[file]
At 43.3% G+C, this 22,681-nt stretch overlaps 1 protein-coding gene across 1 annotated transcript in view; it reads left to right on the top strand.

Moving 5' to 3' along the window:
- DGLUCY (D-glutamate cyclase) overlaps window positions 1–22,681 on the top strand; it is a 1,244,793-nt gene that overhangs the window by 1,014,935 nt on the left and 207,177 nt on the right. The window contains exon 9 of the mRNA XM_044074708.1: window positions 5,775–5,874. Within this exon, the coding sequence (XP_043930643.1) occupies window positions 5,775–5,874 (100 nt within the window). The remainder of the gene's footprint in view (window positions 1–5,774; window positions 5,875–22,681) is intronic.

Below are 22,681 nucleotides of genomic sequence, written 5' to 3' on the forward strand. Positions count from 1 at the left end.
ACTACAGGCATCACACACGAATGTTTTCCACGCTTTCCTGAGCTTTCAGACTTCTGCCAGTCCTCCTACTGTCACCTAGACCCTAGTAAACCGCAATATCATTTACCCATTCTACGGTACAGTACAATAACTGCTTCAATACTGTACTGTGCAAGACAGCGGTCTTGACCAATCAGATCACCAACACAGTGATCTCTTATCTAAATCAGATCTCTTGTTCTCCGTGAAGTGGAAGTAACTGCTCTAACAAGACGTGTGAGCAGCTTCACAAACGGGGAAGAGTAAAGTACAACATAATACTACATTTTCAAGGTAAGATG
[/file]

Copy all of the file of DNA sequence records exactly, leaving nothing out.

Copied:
At 43.3% G+C, this 22,681-nt stretch overlaps 1 protein-coding gene across 1 annotated transcript in view; it reads left to right on the top strand.

Moving 5' to 3' along the window:
- DGLUCY (D-glutamate cyclase) overlaps window positions 1–22,681 on the top strand; it is a 1,244,793-nt gene that overhangs the window by 1,014,935 nt on the left and 207,177 nt on the right. The window contains exon 9 of the mRNA XM_044074708.1: window positions 5,775–5,874. Within this exon, the coding sequence (XP_043930643.1) occupies window positions 5,775–5,874 (100 nt within the window). The remainder of the gene's footprint in view (window positions 1–5,774; window positions 5,875–22,681) is intronic.

Below are 22,681 nucleotides of genomic sequence, written 5' to 3' on the forward strand. Positions count from 1 at the left end.
ACTACAGGCATCACACACGAATGTTTTCCACGCTTTCCTGAGCTTTCAGACTTCTGCCAGTCCTCCTACTGTCACCTAGACCCTAGTAAACCGCAATATCATTTACCCATTCTACGGTACAGTACAATAACTGCTTCAATACTGTACTGTGCAAGACAGCGGTCTTGACCAATCAGATCACCAACACAGTGATCTCTTATCTAAATCAGATCTCTTGTTCTCCGTGAAGTGGAAGTAACTGCTCTAACAAGACGTGTGAGCAGCTTCACAAACGGGGAAGAGTAAAGTACAACATAATACTACATTTTCAAGGTAAGATG